Data analytics and cognitive technologies will result in a reappraisal of how internal audit achieves effective governance.
According to Paul Holland, Technology Director KPMG in the UK: "The application of data analytics, and then artificial intelligence (AI) , will result in a reappraisal of how internal audit achieves effective governance. The result will change the three lines of defence model".
We first saw data analytics (D&A) come onto the annual list of top ten concerns for internal audit about 18 months ago. But the reality is that it affects all of the top ten priorities.
This is summed up by a change we think might be coming to the traditional three lines of defence framework adopted by organisations. This separates functions into three: own and manage risk; oversee risk management compliance; and provide independent risk assurance from the internal audit team.
In conversation with some banking clients recently, we concluded that automation is going to become so embedded it will leave fewer reasons to distinguish between the second and third line.
That poses some tough questions. When lines of defence blur, management may struggle to hold people to account with crisp and defined responsibilities. History tells us that bad things can happen when those duties aren’t clearly delineated. And particularly in financial services, the conventional lines of defence are as much imposed by regulators as by firms.
Nevertheless, it will soon be possible for all interactions, processes, transactions and decisions to be continuously and passively monitored. Issues will be flagged for escalation, but much of the risk monitoring and compliance will be automated. That’s just as well: data from enterprise systems and beyond have become a torrent, making machine analytics a vital tool, regardless of structural changes to the three lines.
However, the systems that do this will have to be trusted – because we will be so utterly reliant on them. Internal audit teams will have a crucial role in calibrating and evaluating the performance of these technologies.
We’ll need a function to set standards and policies – work currently done in the second line of defence.
But, do we really need to continue to separate the setting and application of policies the way they are now? Perhaps technology is opening the possibility of rationalising how tasks and responsibilities are assigned across the three lines.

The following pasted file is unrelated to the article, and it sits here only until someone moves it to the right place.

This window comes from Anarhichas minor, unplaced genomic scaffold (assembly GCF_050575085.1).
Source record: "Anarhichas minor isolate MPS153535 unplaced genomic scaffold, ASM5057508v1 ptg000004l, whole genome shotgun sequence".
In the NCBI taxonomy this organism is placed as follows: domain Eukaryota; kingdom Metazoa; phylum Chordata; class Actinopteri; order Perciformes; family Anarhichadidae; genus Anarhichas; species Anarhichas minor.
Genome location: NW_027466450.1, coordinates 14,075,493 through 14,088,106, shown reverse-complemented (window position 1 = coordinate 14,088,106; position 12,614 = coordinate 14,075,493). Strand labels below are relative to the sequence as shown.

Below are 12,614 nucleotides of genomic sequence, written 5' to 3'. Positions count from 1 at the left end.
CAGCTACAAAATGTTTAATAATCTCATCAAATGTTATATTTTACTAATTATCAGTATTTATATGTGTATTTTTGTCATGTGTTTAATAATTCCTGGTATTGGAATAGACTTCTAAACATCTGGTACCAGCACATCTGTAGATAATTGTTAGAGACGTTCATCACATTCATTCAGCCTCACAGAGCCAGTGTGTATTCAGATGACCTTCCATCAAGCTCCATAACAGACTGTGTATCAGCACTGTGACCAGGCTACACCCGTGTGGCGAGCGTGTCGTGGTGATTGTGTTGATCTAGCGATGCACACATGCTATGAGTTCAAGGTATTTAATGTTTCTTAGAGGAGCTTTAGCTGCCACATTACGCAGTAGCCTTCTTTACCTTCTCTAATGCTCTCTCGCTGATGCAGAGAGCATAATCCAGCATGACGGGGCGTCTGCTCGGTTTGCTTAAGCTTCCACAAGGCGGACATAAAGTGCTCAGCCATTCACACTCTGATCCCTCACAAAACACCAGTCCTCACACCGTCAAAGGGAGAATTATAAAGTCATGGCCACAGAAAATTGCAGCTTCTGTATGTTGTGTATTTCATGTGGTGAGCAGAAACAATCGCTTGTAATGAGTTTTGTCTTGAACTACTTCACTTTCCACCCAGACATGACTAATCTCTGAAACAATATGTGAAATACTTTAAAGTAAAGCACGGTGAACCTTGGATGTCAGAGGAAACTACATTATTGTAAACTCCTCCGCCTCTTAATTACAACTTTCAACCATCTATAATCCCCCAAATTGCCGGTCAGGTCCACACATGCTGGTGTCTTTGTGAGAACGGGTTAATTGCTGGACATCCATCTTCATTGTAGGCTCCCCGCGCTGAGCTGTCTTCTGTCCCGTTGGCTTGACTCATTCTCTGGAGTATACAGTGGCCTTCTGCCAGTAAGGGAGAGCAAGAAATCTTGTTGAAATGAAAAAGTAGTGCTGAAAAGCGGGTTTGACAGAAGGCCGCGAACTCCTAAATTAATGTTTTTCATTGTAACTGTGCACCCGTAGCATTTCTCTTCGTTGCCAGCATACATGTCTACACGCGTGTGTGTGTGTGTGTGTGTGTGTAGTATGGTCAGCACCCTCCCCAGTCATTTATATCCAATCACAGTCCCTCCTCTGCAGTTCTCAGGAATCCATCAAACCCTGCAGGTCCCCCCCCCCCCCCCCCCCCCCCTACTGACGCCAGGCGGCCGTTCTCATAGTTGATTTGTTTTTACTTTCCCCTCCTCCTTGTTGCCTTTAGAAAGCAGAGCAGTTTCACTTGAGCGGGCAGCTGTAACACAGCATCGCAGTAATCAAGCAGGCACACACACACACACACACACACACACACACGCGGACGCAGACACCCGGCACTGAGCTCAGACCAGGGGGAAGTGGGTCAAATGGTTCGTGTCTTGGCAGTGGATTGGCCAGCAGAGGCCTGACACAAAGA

We’re certainly seeing frontline management seek out analytics capabilities, previously the preserve of specialist functions. Among risk professionals and those charged with oversight, new levels of detail about (and responsiveness to) real-time operations are changing the relationship with management.
This has profound implications for the people hired in internal audit teams. If you want the best talent, you need to demonstrate you’re building an innovative and exciting environment in which to work. People aren’t interested in mundane processes and generating rote reports. They expect technology to automate the menial work so that they can focus on strategy and policy, on influencing behaviour more tangibly and on supporting the organisation in its responsibile use of new technologies.
Control and risk management are still vital, especially at a time when change continues to accelerate thanks to disruptive technology. But that emphasises the need for IA and other risk specialists to focus on the design of policies as much as checking on their application. Fixating on the other, more menial, tasks will leave organisations less adaptable – and less attractive.
Paul Holland is Director, Technology Risk Consulting at KPMG in the UK.
Andrew Shefford is Head of IT Internal Audit at KPMG in the UK.
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